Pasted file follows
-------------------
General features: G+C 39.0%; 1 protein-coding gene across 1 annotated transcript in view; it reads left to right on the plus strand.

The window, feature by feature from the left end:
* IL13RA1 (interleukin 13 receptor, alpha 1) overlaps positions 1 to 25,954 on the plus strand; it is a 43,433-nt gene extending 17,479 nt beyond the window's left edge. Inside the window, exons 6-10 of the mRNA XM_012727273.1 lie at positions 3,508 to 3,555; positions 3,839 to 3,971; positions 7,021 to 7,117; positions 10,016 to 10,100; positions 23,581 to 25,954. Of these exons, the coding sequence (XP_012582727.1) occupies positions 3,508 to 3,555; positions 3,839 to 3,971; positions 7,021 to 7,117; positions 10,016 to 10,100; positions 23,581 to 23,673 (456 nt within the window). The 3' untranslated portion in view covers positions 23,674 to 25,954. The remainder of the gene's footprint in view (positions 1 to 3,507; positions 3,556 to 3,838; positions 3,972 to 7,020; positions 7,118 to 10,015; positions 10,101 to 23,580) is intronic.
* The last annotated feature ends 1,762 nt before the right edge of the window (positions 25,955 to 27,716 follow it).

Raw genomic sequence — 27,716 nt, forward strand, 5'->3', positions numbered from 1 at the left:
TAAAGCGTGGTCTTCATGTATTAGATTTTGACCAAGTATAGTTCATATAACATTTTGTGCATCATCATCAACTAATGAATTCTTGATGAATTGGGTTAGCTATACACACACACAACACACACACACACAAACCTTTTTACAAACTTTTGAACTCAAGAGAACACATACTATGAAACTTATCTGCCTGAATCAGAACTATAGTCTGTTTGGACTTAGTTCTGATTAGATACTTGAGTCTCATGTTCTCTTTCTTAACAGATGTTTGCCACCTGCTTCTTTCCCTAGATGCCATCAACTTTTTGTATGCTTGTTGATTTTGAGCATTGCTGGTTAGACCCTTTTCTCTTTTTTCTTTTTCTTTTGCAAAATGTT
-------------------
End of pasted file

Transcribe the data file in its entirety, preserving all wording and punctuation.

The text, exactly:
General features: G+C 39.0%; 1 protein-coding gene across 1 annotated transcript in view; it reads left to right on the plus strand.

The window, feature by feature from the left end:
* IL13RA1 (interleukin 13 receptor, alpha 1) overlaps positions 1 to 25,954 on the plus strand; it is a 43,433-nt gene extending 17,479 nt beyond the window's left edge. Inside the window, exons 6-10 of the mRNA XM_012727273.1 lie at positions 3,508 to 3,555; positions 3,839 to 3,971; positions 7,021 to 7,117; positions 10,016 to 10,100; positions 23,581 to 25,954. Of these exons, the coding sequence (XP_012582727.1) occupies positions 3,508 to 3,555; positions 3,839 to 3,971; positions 7,021 to 7,117; positions 10,016 to 10,100; positions 23,581 to 23,673 (456 nt within the window). The 3' untranslated portion in view covers positions 23,674 to 25,954. The remainder of the gene's footprint in view (positions 1 to 3,507; positions 3,556 to 3,838; positions 3,972 to 7,020; positions 7,118 to 10,015; positions 10,101 to 23,580) is intronic.
* The last annotated feature ends 1,762 nt before the right edge of the window (positions 25,955 to 27,716 follow it).

Raw genomic sequence — 27,716 nt, forward strand, 5'->3', positions numbered from 1 at the left:
TAAAGCGTGGTCTTCATGTATTAGATTTTGACCAAGTATAGTTCATATAACATTTTGTGCATCATCATCAACTAATGAATTCTTGATGAATTGGGTTAGCTATACACACACACAACACACACACACACAAACCTTTTTACAAACTTTTGAACTCAAGAGAACACATACTATGAAACTTATCTGCCTGAATCAGAACTATAGTCTGTTTGGACTTAGTTCTGATTAGATACTTGAGTCTCATGTTCTCTTTCTTAACAGATGTTTGCCACCTGCTTCTTTCCCTAGATGCCATCAACTTTTTGTATGCTTGTTGATTTTGAGCATTGCTGGTTAGACCCTTTTCTCTTTTTTCTTTTTCTTTTGCAAAATGTT